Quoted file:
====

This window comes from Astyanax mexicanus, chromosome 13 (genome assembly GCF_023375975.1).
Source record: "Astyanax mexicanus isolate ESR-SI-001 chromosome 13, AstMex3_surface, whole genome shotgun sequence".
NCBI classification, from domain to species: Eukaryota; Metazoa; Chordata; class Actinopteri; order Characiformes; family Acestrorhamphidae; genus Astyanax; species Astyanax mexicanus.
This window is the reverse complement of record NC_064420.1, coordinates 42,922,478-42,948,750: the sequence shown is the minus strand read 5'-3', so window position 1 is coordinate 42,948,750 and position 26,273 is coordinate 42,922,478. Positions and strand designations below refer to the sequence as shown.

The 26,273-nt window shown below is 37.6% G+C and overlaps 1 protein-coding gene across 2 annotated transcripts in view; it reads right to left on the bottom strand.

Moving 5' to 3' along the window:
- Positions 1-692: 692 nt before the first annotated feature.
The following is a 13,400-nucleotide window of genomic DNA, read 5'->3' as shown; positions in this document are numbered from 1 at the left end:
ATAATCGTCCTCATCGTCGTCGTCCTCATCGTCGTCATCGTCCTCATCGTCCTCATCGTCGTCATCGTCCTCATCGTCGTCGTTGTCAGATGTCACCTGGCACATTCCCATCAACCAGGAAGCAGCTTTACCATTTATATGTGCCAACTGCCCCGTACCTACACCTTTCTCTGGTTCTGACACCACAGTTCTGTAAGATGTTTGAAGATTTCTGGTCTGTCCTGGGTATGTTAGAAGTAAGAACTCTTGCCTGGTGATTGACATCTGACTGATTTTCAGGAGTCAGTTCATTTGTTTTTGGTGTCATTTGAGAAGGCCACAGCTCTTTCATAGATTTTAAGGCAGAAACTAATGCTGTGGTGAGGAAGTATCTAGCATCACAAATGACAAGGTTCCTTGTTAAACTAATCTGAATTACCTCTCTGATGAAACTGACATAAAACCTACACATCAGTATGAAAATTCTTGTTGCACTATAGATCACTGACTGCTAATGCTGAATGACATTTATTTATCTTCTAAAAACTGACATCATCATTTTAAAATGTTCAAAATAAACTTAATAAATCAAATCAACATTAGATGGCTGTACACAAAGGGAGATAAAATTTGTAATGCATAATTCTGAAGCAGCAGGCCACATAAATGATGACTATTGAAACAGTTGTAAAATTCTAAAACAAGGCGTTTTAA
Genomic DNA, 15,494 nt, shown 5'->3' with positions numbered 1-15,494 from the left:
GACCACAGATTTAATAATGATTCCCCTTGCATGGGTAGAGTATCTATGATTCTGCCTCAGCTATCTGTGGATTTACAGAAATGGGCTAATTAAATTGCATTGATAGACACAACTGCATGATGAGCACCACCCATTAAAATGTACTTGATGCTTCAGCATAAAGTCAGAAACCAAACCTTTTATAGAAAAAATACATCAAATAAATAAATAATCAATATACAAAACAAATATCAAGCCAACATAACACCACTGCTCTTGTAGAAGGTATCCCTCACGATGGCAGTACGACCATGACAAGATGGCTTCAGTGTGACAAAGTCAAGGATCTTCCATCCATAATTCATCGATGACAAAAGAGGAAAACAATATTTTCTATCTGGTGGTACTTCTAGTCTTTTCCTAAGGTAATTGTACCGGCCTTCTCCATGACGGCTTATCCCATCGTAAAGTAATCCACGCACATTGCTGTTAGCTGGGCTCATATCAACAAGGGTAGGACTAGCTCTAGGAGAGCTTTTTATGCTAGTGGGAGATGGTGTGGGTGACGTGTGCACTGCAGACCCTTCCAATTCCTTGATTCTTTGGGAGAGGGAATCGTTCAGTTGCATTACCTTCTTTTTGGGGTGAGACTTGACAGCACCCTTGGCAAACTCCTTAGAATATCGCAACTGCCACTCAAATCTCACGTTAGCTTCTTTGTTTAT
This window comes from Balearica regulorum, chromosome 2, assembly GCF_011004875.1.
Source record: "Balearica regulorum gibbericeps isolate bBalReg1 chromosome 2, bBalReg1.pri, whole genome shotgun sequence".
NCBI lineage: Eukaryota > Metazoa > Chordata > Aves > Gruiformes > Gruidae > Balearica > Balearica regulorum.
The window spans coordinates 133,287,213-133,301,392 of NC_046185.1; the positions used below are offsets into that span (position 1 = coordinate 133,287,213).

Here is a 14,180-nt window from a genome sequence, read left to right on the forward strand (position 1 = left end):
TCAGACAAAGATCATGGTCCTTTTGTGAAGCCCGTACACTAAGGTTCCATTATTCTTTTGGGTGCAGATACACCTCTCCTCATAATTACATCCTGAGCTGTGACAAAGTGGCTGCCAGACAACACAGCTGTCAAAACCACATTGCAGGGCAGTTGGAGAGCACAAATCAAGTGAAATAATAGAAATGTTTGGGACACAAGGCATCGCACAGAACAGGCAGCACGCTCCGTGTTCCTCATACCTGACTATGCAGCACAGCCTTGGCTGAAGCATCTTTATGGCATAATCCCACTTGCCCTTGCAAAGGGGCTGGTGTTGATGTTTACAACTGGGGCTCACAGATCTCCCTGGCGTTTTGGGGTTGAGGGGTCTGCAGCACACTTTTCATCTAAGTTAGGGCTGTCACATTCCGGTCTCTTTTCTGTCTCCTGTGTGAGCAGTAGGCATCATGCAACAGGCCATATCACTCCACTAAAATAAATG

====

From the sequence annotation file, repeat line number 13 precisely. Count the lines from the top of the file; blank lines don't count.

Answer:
Source record: "Balearica regulorum gibbericeps isolate bBalReg1 chromosome 2, bBalReg1.pri, whole genome shotgun sequence".